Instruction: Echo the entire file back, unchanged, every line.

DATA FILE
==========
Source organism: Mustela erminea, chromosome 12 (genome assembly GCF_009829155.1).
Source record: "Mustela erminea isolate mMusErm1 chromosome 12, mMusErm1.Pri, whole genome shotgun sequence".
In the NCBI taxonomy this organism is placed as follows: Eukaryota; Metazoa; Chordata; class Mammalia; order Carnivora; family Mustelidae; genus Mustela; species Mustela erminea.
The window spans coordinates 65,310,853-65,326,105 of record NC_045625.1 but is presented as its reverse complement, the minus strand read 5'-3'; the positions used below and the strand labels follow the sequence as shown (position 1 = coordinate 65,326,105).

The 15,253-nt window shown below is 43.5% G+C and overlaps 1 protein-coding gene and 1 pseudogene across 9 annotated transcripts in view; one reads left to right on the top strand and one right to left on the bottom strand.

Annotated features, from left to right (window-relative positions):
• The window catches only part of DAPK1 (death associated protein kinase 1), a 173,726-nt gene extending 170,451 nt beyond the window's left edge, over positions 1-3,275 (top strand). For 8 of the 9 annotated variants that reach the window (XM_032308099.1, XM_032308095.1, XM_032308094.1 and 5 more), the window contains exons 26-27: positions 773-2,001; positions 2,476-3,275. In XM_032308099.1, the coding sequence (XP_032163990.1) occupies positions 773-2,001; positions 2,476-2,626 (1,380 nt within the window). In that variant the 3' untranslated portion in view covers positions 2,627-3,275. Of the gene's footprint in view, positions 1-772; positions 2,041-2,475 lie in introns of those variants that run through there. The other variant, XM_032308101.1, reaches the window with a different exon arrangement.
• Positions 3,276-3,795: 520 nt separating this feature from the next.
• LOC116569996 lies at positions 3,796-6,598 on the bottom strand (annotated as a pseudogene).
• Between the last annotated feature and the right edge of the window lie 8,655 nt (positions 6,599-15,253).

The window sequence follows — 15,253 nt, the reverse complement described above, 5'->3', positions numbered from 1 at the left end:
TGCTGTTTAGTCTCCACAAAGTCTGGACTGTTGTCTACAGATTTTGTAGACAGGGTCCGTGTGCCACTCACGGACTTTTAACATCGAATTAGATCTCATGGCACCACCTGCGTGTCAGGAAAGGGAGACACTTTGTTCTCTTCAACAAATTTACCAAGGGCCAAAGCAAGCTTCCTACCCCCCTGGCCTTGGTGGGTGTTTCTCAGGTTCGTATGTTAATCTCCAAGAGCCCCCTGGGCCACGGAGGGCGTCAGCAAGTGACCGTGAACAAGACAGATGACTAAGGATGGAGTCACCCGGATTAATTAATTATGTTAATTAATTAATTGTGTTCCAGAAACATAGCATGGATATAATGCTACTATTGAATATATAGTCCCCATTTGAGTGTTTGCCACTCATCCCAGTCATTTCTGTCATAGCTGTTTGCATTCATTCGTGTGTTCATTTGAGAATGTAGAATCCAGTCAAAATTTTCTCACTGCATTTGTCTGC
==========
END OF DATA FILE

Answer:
Source organism: Mustela erminea, chromosome 12 (genome assembly GCF_009829155.1).
Source record: "Mustela erminea isolate mMusErm1 chromosome 12, mMusErm1.Pri, whole genome shotgun sequence".
In the NCBI taxonomy this organism is placed as follows: Eukaryota; Metazoa; Chordata; class Mammalia; order Carnivora; family Mustelidae; genus Mustela; species Mustela erminea.
The window spans coordinates 65,310,853-65,326,105 of record NC_045625.1 but is presented as its reverse complement, the minus strand read 5'-3'; the positions used below and the strand labels follow the sequence as shown (position 1 = coordinate 65,326,105).

The 15,253-nt window shown below is 43.5% G+C and overlaps 1 protein-coding gene and 1 pseudogene across 9 annotated transcripts in view; one reads left to right on the top strand and one right to left on the bottom strand.

Annotated features, from left to right (window-relative positions):
• The window catches only part of DAPK1 (death associated protein kinase 1), a 173,726-nt gene extending 170,451 nt beyond the window's left edge, over positions 1-3,275 (top strand). For 8 of the 9 annotated variants that reach the window (XM_032308099.1, XM_032308095.1, XM_032308094.1 and 5 more), the window contains exons 26-27: positions 773-2,001; positions 2,476-3,275. In XM_032308099.1, the coding sequence (XP_032163990.1) occupies positions 773-2,001; positions 2,476-2,626 (1,380 nt within the window). In that variant the 3' untranslated portion in view covers positions 2,627-3,275. Of the gene's footprint in view, positions 1-772; positions 2,041-2,475 lie in introns of those variants that run through there. The other variant, XM_032308101.1, reaches the window with a different exon arrangement.
• Positions 3,276-3,795: 520 nt separating this feature from the next.
• LOC116569996 lies at positions 3,796-6,598 on the bottom strand (annotated as a pseudogene).
• Between the last annotated feature and the right edge of the window lie 8,655 nt (positions 6,599-15,253).

The window sequence follows — 15,253 nt, the reverse complement described above, 5'->3', positions numbered from 1 at the left end:
TGCTGTTTAGTCTCCACAAAGTCTGGACTGTTGTCTACAGATTTTGTAGACAGGGTCCGTGTGCCACTCACGGACTTTTAACATCGAATTAGATCTCATGGCACCACCTGCGTGTCAGGAAAGGGAGACACTTTGTTCTCTTCAACAAATTTACCAAGGGCCAAAGCAAGCTTCCTACCCCCCTGGCCTTGGTGGGTGTTTCTCAGGTTCGTATGTTAATCTCCAAGAGCCCCCTGGGCCACGGAGGGCGTCAGCAAGTGACCGTGAACAAGACAGATGACTAAGGATGGAGTCACCCGGATTAATTAATTATGTTAATTAATTAATTGTGTTCCAGAAACATAGCATGGATATAATGCTACTATTGAATATATAGTCCCCATTTGAGTGTTTGCCACTCATCCCAGTCATTTCTGTCATAGCTGTTTGCATTCATTCGTGTGTTCATTTGAGAATGTAGAATCCAGTCAAAATTTTCTCACTGCATTTGTCTGC